What do I do if my client’s shoulders are trashed and they still want to bench press?
If your clients have painful shoulders when bench pressing they may not need to stop forever. To safely return to bench pressing, follow these guidelines:
- Spend 4-8 weeks performing a rotator cuff conditioning program. For more information on rotator cuff training I recommend the book "Seven Minute Rotator Cuff Solution" by Horrigan and Robinson.
- Begin your return to the bench press from the floor, not a bench. The floor creates a range of motion barrier, protecting your shoulder joint capsules and tendons from excessive stretch.
- Always start with dumbbells. Dumbbells allow your body the needed freedom of motion to find a new bench press pathway that does not stress the injured tissues.
- Once you have performed 3-4 weeks of floor bench press, progress from the floor to a slightly deflated 55-65 cm. Swiss Ball . The Swiss Ball will allow a slightly greater range of motion than the floor and will increase stabilizer activation. There are many Swiss Ball bench press variations in my video series "Strong ‘N’ Stable: Swiss Ball Weight Training". Alternatively a C.H.E.K Practitioner can teach you how to perform these exercises.
- After 3-4 weeks on a deflated Swiss Ball, progressively inflate the Swiss Ball. The firm ball will allow slightly more shoulder joint motion as well as increased shoulder blade motion.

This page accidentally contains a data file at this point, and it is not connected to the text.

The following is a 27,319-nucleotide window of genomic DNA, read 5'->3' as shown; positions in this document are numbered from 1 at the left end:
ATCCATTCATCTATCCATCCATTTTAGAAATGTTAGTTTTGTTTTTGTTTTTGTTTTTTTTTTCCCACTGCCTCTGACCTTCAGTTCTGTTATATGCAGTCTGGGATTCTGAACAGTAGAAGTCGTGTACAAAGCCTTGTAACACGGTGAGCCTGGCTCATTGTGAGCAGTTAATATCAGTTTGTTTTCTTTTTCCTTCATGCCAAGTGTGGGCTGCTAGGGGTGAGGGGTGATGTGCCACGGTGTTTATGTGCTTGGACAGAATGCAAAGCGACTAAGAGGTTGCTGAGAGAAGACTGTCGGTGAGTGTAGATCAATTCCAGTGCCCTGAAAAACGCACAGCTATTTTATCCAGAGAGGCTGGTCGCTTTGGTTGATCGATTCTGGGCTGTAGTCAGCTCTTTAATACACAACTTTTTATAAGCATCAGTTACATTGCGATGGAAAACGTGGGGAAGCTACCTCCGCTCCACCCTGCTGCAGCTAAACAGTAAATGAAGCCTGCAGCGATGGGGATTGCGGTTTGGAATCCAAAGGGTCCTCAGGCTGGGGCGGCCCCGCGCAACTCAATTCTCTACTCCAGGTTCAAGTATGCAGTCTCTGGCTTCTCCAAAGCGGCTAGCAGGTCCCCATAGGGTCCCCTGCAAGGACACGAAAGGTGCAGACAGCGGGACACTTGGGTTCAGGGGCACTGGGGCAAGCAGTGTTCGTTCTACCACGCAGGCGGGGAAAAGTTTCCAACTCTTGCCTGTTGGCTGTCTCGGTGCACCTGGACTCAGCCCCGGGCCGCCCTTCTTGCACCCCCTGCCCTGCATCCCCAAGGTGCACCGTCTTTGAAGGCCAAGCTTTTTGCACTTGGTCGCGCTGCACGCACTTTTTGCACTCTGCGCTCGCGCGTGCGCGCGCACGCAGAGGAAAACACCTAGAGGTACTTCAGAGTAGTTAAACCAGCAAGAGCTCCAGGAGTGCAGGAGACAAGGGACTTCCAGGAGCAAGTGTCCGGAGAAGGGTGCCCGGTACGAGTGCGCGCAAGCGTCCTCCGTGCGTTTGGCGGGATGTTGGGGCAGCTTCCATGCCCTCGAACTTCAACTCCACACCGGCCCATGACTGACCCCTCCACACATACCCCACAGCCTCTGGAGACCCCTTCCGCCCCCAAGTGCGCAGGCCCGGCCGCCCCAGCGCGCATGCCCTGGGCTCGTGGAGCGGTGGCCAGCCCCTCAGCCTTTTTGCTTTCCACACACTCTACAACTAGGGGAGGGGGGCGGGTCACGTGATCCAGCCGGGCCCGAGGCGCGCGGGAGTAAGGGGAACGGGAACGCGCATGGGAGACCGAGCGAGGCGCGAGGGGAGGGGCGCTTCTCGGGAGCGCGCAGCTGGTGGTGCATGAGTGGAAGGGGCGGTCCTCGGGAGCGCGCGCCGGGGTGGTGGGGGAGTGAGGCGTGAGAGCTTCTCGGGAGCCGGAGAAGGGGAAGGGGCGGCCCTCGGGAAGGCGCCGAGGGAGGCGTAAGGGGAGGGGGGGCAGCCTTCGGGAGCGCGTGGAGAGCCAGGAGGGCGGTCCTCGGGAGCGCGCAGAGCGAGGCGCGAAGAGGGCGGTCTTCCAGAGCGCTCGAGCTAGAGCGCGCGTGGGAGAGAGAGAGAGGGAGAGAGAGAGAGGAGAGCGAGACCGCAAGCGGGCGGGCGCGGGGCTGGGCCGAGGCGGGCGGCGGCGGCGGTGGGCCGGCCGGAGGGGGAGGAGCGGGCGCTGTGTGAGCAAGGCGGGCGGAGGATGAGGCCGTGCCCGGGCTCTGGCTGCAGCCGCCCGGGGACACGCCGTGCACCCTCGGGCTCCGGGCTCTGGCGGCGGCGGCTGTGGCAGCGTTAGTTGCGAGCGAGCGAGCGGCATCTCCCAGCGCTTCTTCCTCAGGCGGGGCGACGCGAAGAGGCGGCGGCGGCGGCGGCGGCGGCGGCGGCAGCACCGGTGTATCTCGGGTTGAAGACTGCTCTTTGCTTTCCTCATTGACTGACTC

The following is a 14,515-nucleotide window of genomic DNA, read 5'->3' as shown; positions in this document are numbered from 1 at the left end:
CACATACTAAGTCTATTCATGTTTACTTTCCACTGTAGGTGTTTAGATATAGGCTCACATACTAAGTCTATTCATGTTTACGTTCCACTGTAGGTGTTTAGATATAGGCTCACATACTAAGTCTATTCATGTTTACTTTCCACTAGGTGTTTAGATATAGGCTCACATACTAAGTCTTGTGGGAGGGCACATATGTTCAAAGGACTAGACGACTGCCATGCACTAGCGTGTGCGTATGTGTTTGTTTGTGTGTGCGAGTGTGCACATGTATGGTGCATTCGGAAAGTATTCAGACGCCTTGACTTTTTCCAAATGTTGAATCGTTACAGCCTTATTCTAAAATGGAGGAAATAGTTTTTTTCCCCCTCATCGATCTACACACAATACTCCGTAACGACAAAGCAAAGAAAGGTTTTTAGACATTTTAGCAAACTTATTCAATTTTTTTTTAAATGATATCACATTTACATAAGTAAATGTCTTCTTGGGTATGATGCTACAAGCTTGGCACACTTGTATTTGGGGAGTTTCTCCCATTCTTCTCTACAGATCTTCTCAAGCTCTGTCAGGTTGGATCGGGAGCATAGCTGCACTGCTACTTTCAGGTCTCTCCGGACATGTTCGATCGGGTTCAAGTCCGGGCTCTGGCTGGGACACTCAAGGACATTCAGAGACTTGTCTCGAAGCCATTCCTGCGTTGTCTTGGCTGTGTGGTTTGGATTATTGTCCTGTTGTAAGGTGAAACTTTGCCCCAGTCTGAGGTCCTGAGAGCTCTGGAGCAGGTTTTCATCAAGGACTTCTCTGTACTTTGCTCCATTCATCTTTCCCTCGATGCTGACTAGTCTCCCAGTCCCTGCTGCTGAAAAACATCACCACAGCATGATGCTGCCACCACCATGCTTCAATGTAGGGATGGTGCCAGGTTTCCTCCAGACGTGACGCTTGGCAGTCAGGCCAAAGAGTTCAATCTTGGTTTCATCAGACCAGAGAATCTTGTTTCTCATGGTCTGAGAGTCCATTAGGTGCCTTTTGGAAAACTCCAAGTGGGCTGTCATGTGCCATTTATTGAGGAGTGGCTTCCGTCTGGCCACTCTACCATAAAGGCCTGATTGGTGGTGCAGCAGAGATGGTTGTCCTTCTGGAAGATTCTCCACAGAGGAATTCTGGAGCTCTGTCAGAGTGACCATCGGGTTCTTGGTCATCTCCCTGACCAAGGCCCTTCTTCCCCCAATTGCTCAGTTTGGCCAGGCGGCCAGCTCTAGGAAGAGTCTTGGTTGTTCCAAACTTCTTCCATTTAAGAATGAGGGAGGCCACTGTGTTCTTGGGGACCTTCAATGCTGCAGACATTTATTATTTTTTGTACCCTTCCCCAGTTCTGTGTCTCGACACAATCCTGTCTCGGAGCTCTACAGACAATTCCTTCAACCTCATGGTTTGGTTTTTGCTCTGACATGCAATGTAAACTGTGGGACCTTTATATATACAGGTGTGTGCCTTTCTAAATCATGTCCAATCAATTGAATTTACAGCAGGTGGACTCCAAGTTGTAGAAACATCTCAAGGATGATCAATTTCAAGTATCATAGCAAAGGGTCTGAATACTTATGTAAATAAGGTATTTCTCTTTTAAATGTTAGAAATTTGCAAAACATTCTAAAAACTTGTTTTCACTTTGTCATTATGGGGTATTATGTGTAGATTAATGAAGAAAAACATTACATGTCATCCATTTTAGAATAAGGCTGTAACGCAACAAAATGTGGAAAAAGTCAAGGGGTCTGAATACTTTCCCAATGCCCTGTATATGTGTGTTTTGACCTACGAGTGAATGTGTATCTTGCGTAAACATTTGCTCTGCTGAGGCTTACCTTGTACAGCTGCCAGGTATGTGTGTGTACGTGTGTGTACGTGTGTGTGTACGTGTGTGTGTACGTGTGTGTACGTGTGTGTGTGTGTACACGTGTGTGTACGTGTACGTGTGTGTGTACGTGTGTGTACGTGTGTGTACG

- Having performed the above steps, use the test described in Figure 2 to assure that you don’t exceed your client’s shoulders safe bench press ROM. Progress both volume and intensity slowly. If their shoulder(s) begin to show signs of discomfort with the traditional bench press, you will need to revert back to the previous steps in the progression and probably avoid the traditional bench press all together!
See "Paul Chek’s Gym Instructor Video Series, Vol. 2 Pushing & Pressing Exercises" for more information on correct techniques for bench press & other pushing exercises.
- Chek, P. Strong ‘N’ Stable: Swiss Ball Weight Training. 3 video series. Paul Chek Seminars, 1997
- Chek, P. Gym Instructor Series, Vol. 2 Pushing & Pressing Exercises. Video. Paul Chek Seminars, 1997
- Hartmann, J. & Tunnemann, H. Fitness & Strength Training for All Sports. Pub. Sports Books Publisher, 1995
- Horrigan, J. & Robinson, J. The 7-Minute Rotator Cuff Solution. Pub. Health for Life , 1991
- Paul Chek MSS, HHP, NMT is an internationally recognized lecturer and consultant. He is the founder of the Corrective High-performance Exercise Kinesiology Certification Program. For more information on his courses, videos, books, seminars, consulting appointments or other products, go to: http://www.paulchekseminars.com. To find a C.H.E.K Practitioner in your area, call 1-800-552-8789 or e-mail: firstname.lastname@example.org